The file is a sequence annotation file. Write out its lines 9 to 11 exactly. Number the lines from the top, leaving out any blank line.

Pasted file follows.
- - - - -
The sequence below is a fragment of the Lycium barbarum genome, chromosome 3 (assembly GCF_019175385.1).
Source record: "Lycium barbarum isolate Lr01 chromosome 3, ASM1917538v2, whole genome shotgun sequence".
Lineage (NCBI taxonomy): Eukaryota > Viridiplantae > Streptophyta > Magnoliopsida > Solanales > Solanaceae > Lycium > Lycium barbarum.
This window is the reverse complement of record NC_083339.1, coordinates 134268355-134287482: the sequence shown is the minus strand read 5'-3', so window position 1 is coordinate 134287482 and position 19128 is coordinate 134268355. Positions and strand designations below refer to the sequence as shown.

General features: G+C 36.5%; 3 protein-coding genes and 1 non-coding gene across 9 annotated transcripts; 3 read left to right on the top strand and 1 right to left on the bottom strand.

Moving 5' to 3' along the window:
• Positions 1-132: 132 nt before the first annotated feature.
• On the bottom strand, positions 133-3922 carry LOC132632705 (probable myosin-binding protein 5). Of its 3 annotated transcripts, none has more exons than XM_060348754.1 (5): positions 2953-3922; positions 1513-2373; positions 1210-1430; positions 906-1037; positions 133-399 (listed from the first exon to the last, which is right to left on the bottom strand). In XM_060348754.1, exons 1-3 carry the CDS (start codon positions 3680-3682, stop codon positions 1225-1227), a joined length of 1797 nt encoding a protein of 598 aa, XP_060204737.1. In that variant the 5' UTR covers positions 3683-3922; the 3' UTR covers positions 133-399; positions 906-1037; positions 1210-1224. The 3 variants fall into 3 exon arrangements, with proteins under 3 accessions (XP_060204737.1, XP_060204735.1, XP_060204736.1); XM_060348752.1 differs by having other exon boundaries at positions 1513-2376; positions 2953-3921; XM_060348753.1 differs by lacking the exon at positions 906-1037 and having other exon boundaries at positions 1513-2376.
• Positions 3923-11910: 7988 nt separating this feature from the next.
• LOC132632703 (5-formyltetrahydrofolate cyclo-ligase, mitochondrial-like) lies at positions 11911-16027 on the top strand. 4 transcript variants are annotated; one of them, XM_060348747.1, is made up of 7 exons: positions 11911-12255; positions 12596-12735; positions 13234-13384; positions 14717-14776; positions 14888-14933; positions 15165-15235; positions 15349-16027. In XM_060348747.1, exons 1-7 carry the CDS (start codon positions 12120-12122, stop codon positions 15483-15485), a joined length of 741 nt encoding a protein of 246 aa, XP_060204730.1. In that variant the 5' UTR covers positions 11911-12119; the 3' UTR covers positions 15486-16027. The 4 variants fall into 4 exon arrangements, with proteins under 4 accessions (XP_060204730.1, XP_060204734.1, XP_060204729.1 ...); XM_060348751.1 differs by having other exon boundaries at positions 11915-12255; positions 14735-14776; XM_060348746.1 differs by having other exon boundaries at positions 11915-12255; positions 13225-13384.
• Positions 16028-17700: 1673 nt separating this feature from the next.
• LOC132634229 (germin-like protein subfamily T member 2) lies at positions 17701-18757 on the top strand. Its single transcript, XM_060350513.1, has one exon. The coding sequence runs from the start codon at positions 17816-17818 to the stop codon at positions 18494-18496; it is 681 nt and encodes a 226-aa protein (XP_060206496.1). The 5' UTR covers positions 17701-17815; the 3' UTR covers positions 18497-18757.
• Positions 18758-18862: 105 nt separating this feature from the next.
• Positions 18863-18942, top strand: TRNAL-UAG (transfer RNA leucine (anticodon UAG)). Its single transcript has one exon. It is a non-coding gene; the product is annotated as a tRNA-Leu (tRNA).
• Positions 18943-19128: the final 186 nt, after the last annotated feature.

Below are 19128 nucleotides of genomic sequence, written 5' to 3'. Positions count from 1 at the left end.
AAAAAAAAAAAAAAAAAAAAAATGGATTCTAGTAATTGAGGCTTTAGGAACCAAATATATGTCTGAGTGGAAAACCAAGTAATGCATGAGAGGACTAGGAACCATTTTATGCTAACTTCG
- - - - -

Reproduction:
• Positions 3923-11910: 7988 nt separating this feature from the next.
• LOC132632703 (5-formyltetrahydrofolate cyclo-ligase, mitochondrial-like) lies at positions 11911-16027 on the top strand. 4 transcript variants are annotated; one of them, XM_060348747.1, is made up of 7 exons: positions 11911-12255; positions 12596-12735; positions 13234-13384; positions 14717-14776; positions 14888-14933; positions 15165-15235; positions 15349-16027. In XM_060348747.1, exons 1-7 carry the CDS (start codon positions 12120-12122, stop codon positions 15483-15485), a joined length of 741 nt encoding a protein of 246 aa, XP_060204730.1. In that variant the 5' UTR covers positions 11911-12119; the 3' UTR covers positions 15486-16027. The 4 variants fall into 4 exon arrangements, with proteins under 4 accessions (XP_060204730.1, XP_060204734.1, XP_060204729.1 ...); XM_060348751.1 differs by having other exon boundaries at positions 11915-12255; positions 14735-14776; XM_060348746.1 differs by having other exon boundaries at positions 11915-12255; positions 13225-13384.
• Positions 16028-17700: 1673 nt separating this feature from the next.